The Asanvari "Yacht Club". Though really more a restaurant and entertainment center, this building is used to host native dancing exhibitions and dinner for visiting cruisers who pay about $15 each. The food is prepared by Chief Nelson's son Nixon who was trained in Santo and does a fine job. Strong kava is also served. The building was designed and built by visiting Alaskan cruisers Gene and Robbie on "Noason". Gene was adopted by the village and gained a social "rank" by performing several ritual pig killings and hosting the attendant feasts.
This view of one of the boats anchored at Asanvari shows the island of Ambae (aka Aoba) in the background. Ambae was the inspiration for Robert Michener's "Bali Hai" which he saw only from a distance while stationed on the island of Espirito Santo (about 20 miles on the other side of Ambae).
The approach to Lolowai on Ambae island on a windless, blue sunny day. The water outside the anchorage was beautifully clear though the inner bay was so well cut off the water was stagnant and greenish.
These two girls where in a canoe and were having a water fight with some kids in another canoe when they tipped over into the water. Kate took them aboard the dinghy while they righted their craft and emptied the water from it.
This picture shows one trip to town's worth of provisions. While at Luganville in Santo we re-stocked the boat from local grocery stores. Santo is the last place we can buy provisions until we reach Tarawa in Kiribati, and that place is not known for the shopping. Majuro in the Marshall Islands (which we will reach a month after Tarawa) will be the first place where serious provisions can be purchased.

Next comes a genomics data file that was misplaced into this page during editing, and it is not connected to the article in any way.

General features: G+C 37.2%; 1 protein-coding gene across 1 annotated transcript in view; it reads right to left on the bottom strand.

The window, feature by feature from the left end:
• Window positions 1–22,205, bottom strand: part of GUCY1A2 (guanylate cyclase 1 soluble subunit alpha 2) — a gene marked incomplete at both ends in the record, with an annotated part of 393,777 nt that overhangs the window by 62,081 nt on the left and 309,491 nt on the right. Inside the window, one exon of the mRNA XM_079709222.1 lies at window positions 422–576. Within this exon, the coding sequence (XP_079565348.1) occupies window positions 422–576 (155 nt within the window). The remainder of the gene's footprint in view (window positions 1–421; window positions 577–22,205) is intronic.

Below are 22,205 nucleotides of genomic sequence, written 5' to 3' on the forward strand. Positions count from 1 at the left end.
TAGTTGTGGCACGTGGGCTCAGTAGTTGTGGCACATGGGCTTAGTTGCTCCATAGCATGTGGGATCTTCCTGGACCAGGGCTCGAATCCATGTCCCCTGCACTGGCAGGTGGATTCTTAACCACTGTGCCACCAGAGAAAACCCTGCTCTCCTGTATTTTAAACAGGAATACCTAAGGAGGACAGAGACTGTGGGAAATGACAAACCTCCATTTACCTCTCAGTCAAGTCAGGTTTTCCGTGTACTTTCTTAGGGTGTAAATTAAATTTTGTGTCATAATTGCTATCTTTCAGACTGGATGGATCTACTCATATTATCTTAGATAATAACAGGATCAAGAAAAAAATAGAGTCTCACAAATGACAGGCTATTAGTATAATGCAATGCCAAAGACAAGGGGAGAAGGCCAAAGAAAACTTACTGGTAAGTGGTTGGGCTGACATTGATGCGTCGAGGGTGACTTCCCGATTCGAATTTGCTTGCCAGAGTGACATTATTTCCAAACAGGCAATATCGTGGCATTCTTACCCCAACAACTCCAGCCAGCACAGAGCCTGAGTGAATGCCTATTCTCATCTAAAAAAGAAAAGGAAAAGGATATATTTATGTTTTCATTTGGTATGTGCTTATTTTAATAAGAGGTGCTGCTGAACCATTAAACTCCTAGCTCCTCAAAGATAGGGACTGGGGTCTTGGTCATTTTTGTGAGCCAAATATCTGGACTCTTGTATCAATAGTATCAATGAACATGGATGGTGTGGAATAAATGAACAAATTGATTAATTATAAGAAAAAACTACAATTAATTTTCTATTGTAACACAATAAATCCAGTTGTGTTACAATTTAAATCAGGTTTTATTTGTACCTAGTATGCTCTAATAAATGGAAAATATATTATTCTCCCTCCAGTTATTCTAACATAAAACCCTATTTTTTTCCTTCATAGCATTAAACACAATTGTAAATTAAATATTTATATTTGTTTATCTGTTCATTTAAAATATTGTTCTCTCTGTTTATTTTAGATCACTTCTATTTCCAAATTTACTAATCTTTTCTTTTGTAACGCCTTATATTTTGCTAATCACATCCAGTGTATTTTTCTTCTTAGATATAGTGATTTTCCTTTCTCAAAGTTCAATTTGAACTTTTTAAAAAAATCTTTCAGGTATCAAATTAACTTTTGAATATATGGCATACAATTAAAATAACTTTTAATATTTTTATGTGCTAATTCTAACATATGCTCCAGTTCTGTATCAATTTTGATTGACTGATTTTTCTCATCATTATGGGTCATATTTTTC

A wreck we passed at Uren Pt. on the way to Petersen Bay on the East coast of Espirito Santo. Just after this photo was taken the fishing rod screamed and we had a hookup. Unfortunately, due to "operator error" the fish managed to escape.
The low coastal plain of Eastern Espirito Santo. One look and you can see why Santo is the "beef basket" of the South Pacific. Vanuatu produces huge amounts of beef much of which is shipped to Japan for export. We found the most inexpensive meat we have ever seen in Santo. For example, we bought about 10lbs of Filet Mignon for about $3/lb. Our freezer was well stocked with beef when we left Santo.
The anchorage at Petersen Bay was flat calm and beautiful. We spent a lovely week there. Highlights were the "blue holes" where clear, blue fresh water swimming holes are just a dinghy ride away up a short river! See next month's photos for more on this fantastic place.